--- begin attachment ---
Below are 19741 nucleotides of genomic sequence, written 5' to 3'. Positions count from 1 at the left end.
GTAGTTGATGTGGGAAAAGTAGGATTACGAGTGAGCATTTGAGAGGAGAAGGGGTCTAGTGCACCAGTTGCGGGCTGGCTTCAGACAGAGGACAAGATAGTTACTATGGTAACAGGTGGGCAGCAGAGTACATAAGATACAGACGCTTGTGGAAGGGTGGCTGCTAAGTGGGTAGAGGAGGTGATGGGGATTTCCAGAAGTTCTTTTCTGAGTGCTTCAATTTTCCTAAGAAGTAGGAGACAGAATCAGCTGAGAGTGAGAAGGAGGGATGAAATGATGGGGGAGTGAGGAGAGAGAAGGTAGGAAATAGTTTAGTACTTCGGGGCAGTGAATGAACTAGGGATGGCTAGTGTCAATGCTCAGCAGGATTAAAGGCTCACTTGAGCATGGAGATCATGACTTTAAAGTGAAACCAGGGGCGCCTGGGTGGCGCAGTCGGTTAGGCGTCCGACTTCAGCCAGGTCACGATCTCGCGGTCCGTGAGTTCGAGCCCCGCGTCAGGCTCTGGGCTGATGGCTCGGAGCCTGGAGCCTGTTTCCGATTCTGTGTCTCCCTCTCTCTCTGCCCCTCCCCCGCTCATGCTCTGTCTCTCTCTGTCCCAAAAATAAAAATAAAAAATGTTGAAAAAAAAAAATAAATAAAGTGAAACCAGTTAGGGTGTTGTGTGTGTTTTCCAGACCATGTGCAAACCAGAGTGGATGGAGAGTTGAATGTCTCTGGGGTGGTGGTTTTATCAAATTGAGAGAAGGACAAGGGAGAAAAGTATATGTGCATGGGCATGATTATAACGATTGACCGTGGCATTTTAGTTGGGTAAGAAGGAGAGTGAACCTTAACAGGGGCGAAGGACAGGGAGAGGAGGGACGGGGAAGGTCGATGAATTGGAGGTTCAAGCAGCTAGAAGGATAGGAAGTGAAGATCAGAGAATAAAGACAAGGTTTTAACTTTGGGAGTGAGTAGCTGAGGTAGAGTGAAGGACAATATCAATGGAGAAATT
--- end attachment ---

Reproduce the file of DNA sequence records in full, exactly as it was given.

Below are 19741 nucleotides of genomic sequence, written 5' to 3'. Positions count from 1 at the left end.
GTAGTTGATGTGGGAAAAGTAGGATTACGAGTGAGCATTTGAGAGGAGAAGGGGTCTAGTGCACCAGTTGCGGGCTGGCTTCAGACAGAGGACAAGATAGTTACTATGGTAACAGGTGGGCAGCAGAGTACATAAGATACAGACGCTTGTGGAAGGGTGGCTGCTAAGTGGGTAGAGGAGGTGATGGGGATTTCCAGAAGTTCTTTTCTGAGTGCTTCAATTTTCCTAAGAAGTAGGAGACAGAATCAGCTGAGAGTGAGAAGGAGGGATGAAATGATGGGGGAGTGAGGAGAGAGAAGGTAGGAAATAGTTTAGTACTTCGGGGCAGTGAATGAACTAGGGATGGCTAGTGTCAATGCTCAGCAGGATTAAAGGCTCACTTGAGCATGGAGATCATGACTTTAAAGTGAAACCAGGGGCGCCTGGGTGGCGCAGTCGGTTAGGCGTCCGACTTCAGCCAGGTCACGATCTCGCGGTCCGTGAGTTCGAGCCCCGCGTCAGGCTCTGGGCTGATGGCTCGGAGCCTGGAGCCTGTTTCCGATTCTGTGTCTCCCTCTCTCTCTGCCCCTCCCCCGCTCATGCTCTGTCTCTCTCTGTCCCAAAAATAAAAATAAAAAATGTTGAAAAAAAAAAATAAATAAAGTGAAACCAGTTAGGGTGTTGTGTGTGTTTTCCAGACCATGTGCAAACCAGAGTGGATGGAGAGTTGAATGTCTCTGGGGTGGTGGTTTTATCAAATTGAGAGAAGGACAAGGGAGAAAAGTATATGTGCATGGGCATGATTATAACGATTGACCGTGGCATTTTAGTTGGGTAAGAAGGAGAGTGAACCTTAACAGGGGCGAAGGACAGGGAGAGGAGGGACGGGGAAGGTCGATGAATTGGAGGTTCAAGCAGCTAGAAGGATAGGAAGTGAAGATCAGAGAATAAAGACAAGGTTTTAACTTTGGGAGTGAGTAGCTGAGGTAGAGTGAAGGACAATATCAATGGAGAAATT